(Vice Chair)
Republican September 17, 2018 (as Vice Chair) September 17, 2022 (as Vice Chair)
September 17, 2018 (as Governor) January 31, 2022 (as Governor)
Randal Quarles official photo (cropped).jpg Randy Quarles
(Vice Chair for Supervision)
Republican October 13, 2017 (as Vice Chair for Supervision) October 13, 2021 (as Vice Chair for Supervision)
October 13, 2017 (as Governor)
July 17, 2018 (Reappointment)
January 31, 2032 (as Governor)
Lael Brainard cropped.jpg Lael Brainard Democratic June 16, 2014 January 31, 2026
Michelle Bowman (cropped).jpg Miki Bowman Republican November 26, 2018
February 1, 2020 (Reappointment)
January 31, 2034
Vacant January 31, 2024
Vacant January 31, 2030

Vacancies and pending nominations[edit]

Seat last held by Vacancy reason Vacancy date Term expiration Nominee Nomination date Regional Bank
Sarah Bloom Raskin Retirement March 13, 2014 January 31, 2030 Chris Waller January 28, 2020 Minneapolis
Janet Yellen Retirement February 3, 2018 January 31, 2024 Judy Shelton January 28, 2020 San Francisco

Failed nominations[edit]

The below were formally nominated to fill a vacant seat but failed to be confirmed by the Senate.

In addition, Steve Moore and Herman Cain were announced, but never formally nominated, to fill Bloom Raskin and Yellen's seats (without specifying which seat or district) by Donald Trump in 2019 before withdrawing from consideration.[20][21]

Committees[edit]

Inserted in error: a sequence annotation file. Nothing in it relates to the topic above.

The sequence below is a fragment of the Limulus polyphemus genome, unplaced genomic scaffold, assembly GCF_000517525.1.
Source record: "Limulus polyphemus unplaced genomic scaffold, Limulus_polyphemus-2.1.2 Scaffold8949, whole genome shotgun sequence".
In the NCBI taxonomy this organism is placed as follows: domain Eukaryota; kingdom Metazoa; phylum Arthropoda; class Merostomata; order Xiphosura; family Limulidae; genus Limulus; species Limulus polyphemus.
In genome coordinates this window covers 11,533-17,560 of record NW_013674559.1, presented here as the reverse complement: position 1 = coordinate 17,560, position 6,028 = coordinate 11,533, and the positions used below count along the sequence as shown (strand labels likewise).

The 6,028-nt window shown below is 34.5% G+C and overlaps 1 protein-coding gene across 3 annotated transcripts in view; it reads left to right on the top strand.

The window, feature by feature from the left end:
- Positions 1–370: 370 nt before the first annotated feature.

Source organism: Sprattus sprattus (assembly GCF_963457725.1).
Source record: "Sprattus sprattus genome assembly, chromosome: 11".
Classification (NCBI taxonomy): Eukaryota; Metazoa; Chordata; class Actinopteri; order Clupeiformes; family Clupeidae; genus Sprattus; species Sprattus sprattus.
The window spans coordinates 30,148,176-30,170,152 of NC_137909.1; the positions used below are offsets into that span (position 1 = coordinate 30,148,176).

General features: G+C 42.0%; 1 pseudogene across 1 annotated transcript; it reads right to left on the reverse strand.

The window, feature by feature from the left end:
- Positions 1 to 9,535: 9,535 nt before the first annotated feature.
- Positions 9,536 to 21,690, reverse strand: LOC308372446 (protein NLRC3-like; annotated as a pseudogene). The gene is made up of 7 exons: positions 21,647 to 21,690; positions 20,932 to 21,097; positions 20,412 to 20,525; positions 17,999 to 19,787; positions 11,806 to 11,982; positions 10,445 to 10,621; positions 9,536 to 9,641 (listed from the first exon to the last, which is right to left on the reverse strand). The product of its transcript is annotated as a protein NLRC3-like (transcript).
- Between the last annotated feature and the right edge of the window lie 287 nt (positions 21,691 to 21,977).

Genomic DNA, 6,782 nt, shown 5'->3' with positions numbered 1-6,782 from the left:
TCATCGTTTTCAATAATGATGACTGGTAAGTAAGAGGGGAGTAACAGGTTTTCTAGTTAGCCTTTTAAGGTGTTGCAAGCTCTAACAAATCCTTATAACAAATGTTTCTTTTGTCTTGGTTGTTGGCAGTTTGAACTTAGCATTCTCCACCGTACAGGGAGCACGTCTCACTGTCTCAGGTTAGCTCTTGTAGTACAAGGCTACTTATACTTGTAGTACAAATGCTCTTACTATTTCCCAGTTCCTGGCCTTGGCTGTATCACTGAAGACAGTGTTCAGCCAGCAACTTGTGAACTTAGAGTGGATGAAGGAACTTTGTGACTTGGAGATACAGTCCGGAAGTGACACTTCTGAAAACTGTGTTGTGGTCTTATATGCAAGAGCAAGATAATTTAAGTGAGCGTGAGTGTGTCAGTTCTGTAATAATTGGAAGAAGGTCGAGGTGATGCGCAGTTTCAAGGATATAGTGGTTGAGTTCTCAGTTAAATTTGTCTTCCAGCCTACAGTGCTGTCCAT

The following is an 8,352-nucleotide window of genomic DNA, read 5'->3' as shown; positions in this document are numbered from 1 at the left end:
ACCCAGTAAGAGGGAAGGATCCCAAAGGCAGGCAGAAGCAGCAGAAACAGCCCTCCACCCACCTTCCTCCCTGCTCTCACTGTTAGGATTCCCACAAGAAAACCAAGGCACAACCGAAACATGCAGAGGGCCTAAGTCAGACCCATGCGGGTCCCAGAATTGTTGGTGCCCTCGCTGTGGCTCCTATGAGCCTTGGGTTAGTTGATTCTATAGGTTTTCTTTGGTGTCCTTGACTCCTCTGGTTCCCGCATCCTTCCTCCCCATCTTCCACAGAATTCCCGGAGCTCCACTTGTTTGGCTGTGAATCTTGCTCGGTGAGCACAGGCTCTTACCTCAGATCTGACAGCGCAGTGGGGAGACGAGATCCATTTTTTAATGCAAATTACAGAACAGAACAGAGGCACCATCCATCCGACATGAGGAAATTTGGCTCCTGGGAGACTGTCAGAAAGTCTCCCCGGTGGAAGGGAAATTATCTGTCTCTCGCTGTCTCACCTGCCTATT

There are eight committees.[22]

  • Committee on Board Affairs
  • Committee on Consumer and Community Affairs
  • Committee on Economic and Financial Monitoring and Research
  • Committee on Financial Stability
  • Committee on Federal Reserve Bank Affairs
  • Committee on Bank Supervision
  • Subcommittee on Smaller Regional and Community Banking
  • Committee on Payments, Clearing, and Settlement

List of governors[edit]

Board of Governors meeting January 1, 1922.
Current and living former Governors, 2013
Name Regional Bank Term start Term end Years served Initial
appointment
Notes
Frederic Delano Chicago August 10, 1914 July 21, 1918 3 years, 345 days Wilson Vice Chair (1914–1916)
Paul Warburg New York August 10, 1914 August 9, 1918 3 years, 364 days Wilson Vice Chair (1916–1918)
William Harding Atlanta August 10, 1914 August 9, 1922 7 years, 364 days Wilson Chair (1916–1922)
Adolph Miller San Francisco August 10, 1914 February 3, 1936 21 years, 177 days Wilson
Charles Hamlin Boston August 10, 1914 February 3, 1936 21 years, 177 days Wilson Chair (1914–1916)
Albert Strauss New York October 26, 1918 March 15, 1920 1 year, 141 days Wilson Vice Chair (1918–1920)
Henry Moehlenpah Chicago November 10, 1919 August 9, 1920 0 years, 273 days Wilson
Edmund Platt New York June 20, 1920 September 14, 1930 10 years, 86 days Wilson Vice Chair (1920–1930)
David Wills Cleveland September 20, 1920 March 4, 1921 0 years, 165 days Wilson
John Mitchell Minneapolis May 12, 1921 May 12, 1923 2 years, 0 days Harding
Milo Campbell Chicago March 14, 1923 March 22, 1923 0 years, 8 days Harding Died in office
Daniel Crissinger Cleveland May 1, 1923 September 15, 1927 4 years, 137 days Harding Chair (1923–1927)
Edward Cunningham Chicago May 14, 1923 November 28, 1930 7 years, 198 days Harding Died in office
George James St. Louis May 14, 1923 February 3, 1936 12 years, 265 days Harding
Roy Young Minneapolis October 4, 1927 August 31, 1930 2 years, 331 days Coolidge Chair (1927–1930)
Eugene Meyer New York September 16, 1930 May 10, 1933 2 years, 236 days Hoover Chair (1930–1933)